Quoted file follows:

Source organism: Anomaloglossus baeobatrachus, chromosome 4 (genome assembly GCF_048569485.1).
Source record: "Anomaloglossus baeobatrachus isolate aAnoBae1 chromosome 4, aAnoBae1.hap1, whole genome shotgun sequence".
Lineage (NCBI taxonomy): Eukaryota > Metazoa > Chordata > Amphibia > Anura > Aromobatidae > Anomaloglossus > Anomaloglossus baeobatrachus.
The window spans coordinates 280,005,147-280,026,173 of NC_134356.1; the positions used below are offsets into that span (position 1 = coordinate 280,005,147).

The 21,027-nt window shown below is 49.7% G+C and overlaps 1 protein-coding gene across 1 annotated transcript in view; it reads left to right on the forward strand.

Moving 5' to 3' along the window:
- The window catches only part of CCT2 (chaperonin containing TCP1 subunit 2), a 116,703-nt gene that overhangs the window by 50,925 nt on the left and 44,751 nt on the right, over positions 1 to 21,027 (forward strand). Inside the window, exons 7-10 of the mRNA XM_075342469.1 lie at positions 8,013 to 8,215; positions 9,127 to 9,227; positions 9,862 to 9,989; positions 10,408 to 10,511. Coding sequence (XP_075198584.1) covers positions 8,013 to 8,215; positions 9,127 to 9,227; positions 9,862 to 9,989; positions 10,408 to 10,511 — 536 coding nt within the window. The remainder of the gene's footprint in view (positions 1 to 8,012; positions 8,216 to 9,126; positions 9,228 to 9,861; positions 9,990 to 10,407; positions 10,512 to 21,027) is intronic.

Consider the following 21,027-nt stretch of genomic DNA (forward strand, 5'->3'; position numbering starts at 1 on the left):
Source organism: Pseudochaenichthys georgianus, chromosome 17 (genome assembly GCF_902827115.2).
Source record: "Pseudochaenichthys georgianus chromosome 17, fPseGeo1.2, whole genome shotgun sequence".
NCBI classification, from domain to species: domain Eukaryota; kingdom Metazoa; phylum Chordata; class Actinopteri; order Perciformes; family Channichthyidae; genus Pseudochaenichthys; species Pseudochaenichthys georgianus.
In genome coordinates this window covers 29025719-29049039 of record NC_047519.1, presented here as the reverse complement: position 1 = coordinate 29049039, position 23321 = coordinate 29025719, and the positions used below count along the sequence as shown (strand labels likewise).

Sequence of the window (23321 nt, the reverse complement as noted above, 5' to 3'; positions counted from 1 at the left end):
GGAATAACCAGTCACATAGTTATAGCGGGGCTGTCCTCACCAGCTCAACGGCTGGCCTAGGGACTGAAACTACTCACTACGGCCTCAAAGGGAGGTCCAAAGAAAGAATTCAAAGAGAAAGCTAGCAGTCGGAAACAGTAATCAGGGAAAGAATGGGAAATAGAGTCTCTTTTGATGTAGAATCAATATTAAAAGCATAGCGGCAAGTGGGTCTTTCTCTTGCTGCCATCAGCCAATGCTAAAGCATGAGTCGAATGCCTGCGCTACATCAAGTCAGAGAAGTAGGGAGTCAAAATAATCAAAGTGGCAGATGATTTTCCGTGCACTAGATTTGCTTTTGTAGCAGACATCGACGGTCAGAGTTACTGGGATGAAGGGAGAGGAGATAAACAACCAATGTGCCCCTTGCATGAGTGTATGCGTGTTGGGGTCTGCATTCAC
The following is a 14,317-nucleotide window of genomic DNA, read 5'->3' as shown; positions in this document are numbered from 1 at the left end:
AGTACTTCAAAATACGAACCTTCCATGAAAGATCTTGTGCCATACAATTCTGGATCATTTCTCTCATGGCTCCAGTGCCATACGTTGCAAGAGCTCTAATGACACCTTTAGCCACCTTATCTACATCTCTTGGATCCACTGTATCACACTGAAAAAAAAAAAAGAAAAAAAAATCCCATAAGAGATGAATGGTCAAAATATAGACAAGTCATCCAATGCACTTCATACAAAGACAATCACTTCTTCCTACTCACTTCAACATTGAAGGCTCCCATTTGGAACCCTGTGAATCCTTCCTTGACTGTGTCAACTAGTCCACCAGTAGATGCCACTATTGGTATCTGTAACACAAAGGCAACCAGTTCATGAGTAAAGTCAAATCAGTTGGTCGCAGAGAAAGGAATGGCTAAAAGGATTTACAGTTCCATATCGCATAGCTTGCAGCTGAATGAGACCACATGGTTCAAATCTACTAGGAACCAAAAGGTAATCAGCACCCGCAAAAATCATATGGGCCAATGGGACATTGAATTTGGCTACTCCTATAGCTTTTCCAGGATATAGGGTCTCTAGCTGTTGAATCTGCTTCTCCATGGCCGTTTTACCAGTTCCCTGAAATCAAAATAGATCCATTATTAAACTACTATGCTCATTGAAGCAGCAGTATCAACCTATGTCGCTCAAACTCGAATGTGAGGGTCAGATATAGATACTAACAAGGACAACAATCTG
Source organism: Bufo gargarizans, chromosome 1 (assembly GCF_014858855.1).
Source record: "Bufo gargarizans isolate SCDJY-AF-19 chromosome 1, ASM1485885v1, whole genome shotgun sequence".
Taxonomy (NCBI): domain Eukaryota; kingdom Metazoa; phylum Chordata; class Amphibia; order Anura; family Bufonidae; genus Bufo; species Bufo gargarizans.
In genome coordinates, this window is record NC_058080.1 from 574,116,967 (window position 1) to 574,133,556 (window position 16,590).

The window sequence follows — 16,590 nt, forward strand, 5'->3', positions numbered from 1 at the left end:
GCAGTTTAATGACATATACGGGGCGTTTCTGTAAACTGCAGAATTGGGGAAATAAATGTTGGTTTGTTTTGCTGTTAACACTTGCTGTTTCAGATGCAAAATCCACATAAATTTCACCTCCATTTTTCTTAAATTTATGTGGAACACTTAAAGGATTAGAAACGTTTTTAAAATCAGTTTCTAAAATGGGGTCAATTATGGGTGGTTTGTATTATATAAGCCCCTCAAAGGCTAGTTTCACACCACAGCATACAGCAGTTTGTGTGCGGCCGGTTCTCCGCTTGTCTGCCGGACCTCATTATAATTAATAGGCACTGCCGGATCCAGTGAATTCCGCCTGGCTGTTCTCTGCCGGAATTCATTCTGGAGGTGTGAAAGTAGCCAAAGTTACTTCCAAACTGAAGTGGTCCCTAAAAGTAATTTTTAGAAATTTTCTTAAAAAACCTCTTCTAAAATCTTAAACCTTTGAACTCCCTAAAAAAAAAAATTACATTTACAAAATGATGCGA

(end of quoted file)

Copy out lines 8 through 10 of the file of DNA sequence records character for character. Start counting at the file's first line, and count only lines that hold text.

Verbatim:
Consider the following 21,027-nt stretch of genomic DNA (forward strand, 5'->3'; position numbering starts at 1 on the left):
Source organism: Pseudochaenichthys georgianus, chromosome 17 (genome assembly GCF_902827115.2).
Source record: "Pseudochaenichthys georgianus chromosome 17, fPseGeo1.2, whole genome shotgun sequence".